The Elder and Disability Law Firm, APC
Why aging adults need to start planning for long-term care now
Estate planning can be quite stressful, which can lead some people to rush through this critical process. Far too many people overlook long-term care planning when they sit down to plan their estates. They focus on what assets they would like to leave to which family members, while neglecting the potential reality of nursing home costs absorbing all of that money.
Even families with substantial assets can find that assisted living or nursing home facilities eat through a lifetime's worth of savings in only a few years. That's why it is so important for aging adults and the people who love them to discuss long-term care planning as soon as possible.
Medicare will not cover assisted living or nursing home facilities
Many older Americans rely on Medicare for health coverage. While Medicare does cover basic medical expenses, it has many large gaps in coverage. One of the most glaring issues is the lack of long-term care coverage or nursing home coverage in Medicare insurance. In other words, Medicare will not help pay for in-home skilled nursing or nursing home costs incurred by you or your loved ones.
Thankfully, Medicaid does cover the costs of nursing home care and similar care for older adults. However, qualifying for Medicaid when you have substantial assets can become rather tricky. Medicaid has a look-back period that is either three or five years, depending on the assets the person applying has accumulated. Those who have made substantial financial transfers within the look-back period will incur penalties equivalent to the amount of money transferred. In other words, until they pay as much as they transferred to loved ones, Medicaid will not cover any of their expenses.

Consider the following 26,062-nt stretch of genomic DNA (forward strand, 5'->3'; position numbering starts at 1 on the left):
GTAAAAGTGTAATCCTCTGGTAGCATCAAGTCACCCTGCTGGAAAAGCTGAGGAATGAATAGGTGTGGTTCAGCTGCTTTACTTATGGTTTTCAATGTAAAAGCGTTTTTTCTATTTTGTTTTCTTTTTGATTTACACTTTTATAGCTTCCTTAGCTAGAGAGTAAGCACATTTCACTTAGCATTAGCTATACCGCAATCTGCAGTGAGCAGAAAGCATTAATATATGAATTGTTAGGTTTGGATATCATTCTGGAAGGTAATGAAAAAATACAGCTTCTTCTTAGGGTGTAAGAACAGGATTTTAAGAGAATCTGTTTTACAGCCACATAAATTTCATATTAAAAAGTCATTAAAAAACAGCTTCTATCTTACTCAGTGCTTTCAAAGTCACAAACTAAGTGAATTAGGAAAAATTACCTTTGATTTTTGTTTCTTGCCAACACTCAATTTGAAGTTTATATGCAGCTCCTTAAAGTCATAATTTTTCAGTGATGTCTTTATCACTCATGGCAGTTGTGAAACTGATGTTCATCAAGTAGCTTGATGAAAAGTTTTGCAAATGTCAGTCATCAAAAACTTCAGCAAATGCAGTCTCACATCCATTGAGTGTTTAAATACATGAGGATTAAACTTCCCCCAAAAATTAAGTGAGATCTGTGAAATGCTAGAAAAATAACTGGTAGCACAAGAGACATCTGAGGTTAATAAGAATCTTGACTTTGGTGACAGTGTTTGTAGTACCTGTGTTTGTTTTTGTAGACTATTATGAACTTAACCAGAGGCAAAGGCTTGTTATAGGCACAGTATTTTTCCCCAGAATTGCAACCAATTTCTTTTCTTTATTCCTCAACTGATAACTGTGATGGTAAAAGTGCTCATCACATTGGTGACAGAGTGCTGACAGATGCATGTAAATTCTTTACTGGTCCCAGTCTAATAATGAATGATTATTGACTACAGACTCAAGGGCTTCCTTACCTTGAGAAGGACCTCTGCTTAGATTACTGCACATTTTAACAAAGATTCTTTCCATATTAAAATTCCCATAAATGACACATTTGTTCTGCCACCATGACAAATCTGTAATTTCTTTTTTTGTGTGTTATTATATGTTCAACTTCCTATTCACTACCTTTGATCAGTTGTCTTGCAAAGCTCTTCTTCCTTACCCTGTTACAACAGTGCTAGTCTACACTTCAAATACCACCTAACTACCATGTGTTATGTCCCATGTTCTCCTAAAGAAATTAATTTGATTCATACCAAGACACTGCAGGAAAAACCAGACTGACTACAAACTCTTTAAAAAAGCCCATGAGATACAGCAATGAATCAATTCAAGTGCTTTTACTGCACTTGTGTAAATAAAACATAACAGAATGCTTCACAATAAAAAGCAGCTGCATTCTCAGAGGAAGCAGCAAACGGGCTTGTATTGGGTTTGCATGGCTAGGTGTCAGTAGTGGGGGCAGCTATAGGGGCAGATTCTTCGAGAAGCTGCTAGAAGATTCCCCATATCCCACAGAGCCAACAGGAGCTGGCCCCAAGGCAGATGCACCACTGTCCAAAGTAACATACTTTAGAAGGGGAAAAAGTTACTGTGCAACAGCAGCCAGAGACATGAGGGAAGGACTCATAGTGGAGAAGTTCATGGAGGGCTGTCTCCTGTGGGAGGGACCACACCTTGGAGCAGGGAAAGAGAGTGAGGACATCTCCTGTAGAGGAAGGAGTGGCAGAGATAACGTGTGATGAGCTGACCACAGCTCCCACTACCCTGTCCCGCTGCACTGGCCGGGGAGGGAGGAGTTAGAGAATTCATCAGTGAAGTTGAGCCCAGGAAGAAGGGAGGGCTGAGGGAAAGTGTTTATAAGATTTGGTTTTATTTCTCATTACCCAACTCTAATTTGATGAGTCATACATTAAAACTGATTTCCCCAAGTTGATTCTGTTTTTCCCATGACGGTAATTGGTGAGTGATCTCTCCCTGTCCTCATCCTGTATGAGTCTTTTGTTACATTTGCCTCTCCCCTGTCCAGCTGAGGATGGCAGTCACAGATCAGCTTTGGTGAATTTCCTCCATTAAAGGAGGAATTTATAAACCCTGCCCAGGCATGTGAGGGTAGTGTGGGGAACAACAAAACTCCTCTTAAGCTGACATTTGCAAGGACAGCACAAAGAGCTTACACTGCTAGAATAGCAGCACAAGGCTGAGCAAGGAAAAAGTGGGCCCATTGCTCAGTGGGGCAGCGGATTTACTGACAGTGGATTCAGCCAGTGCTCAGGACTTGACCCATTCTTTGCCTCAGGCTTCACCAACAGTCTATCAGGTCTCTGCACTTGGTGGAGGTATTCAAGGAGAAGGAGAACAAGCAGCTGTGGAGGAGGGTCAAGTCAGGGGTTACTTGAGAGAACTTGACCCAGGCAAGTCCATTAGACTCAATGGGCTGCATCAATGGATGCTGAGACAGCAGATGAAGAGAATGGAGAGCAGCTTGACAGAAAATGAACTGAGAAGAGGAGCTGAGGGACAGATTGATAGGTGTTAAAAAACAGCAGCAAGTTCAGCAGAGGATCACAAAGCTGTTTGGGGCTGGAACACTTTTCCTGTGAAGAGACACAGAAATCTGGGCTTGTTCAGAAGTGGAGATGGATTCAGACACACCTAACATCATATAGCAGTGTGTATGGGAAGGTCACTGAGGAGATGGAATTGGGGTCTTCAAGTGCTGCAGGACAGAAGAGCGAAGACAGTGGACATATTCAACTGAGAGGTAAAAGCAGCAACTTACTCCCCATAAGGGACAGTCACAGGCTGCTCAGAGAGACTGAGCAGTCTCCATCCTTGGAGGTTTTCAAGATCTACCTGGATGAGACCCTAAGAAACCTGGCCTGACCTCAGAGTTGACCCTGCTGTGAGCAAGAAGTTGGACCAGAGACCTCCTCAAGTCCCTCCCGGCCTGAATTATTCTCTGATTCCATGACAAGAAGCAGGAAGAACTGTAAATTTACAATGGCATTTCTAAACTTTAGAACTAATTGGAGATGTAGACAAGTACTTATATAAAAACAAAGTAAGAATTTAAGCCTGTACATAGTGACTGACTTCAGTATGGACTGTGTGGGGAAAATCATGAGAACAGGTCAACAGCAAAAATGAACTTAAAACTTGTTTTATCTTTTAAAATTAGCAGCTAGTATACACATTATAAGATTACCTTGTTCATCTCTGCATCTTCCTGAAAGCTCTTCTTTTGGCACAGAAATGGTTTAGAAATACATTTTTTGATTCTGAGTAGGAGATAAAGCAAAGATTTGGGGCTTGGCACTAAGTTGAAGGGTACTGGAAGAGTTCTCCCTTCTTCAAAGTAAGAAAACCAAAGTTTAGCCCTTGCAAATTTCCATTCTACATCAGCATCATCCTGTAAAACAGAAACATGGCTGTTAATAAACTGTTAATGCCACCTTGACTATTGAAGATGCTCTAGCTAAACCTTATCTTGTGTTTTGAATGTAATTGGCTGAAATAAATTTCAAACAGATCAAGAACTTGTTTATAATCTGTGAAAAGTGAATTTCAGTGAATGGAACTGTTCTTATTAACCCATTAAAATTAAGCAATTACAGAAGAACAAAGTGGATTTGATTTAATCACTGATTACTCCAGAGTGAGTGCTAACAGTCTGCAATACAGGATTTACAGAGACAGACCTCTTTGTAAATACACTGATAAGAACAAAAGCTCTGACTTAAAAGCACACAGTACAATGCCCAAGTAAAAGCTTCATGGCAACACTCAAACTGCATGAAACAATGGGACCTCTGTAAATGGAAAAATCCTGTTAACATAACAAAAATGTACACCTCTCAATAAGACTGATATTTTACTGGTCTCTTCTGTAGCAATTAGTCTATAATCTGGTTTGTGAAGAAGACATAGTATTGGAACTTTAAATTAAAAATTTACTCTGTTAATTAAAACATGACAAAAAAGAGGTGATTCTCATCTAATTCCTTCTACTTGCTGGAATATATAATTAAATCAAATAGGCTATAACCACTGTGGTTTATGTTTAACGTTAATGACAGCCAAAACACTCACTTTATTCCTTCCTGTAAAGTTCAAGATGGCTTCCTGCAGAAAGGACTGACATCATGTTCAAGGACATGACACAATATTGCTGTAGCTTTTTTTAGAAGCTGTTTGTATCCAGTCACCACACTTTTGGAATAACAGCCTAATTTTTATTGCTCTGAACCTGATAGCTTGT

Trusts and early transfers are ideal ways to avoid Medicaid penalties
Anyone approaching retirement age should consider the potential that they may eventually require long-term care. That way, they can plan accordingly and protect their financial legacy for their families.
Moving substantial assets into a trust is one of the easiest ways to avoid issues with Medicaid in the future. You could continue to live in your home, after deeding it to the trust, without the value of the home impacting your eligibility for Medicaid when you need it. You can also place other assets, including liquid capital and investment accounts, in a trust. Limiting how much you can access in any given year will help ensure that you do not accidentally make yourself ineligible for Medicaid.
Older adults may also want to consider transferring assets directly to heirs as they age. For example, your family could decide to gift just under the maximum tax exempt amount allowed to each heir every year until all capital has been disbursed. This protects heirs from tax liabilities and ensures that those assets won't end up paying for a nursing home in the future. Each family is unique, so it is important to keep an open mind when determining the best way to move forward with long-term care planning.